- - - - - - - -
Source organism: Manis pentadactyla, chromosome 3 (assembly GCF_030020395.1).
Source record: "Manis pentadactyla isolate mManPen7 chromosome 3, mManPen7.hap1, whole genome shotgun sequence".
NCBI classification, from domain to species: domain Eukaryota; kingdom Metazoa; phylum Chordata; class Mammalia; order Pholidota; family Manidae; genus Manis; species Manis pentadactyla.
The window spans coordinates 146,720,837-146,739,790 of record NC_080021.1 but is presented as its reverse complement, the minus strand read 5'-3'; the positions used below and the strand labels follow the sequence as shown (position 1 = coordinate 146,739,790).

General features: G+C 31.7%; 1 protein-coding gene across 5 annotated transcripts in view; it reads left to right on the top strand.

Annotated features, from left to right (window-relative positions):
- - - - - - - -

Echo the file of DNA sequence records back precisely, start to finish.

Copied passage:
Source organism: Manis pentadactyla, chromosome 3 (assembly GCF_030020395.1).
Source record: "Manis pentadactyla isolate mManPen7 chromosome 3, mManPen7.hap1, whole genome shotgun sequence".
NCBI classification, from domain to species: domain Eukaryota; kingdom Metazoa; phylum Chordata; class Mammalia; order Pholidota; family Manidae; genus Manis; species Manis pentadactyla.
The window spans coordinates 146,720,837-146,739,790 of record NC_080021.1 but is presented as its reverse complement, the minus strand read 5'-3'; the positions used below and the strand labels follow the sequence as shown (position 1 = coordinate 146,739,790).

General features: G+C 31.7%; 1 protein-coding gene across 5 annotated transcripts in view; it reads left to right on the top strand.

Annotated features, from left to right (window-relative positions):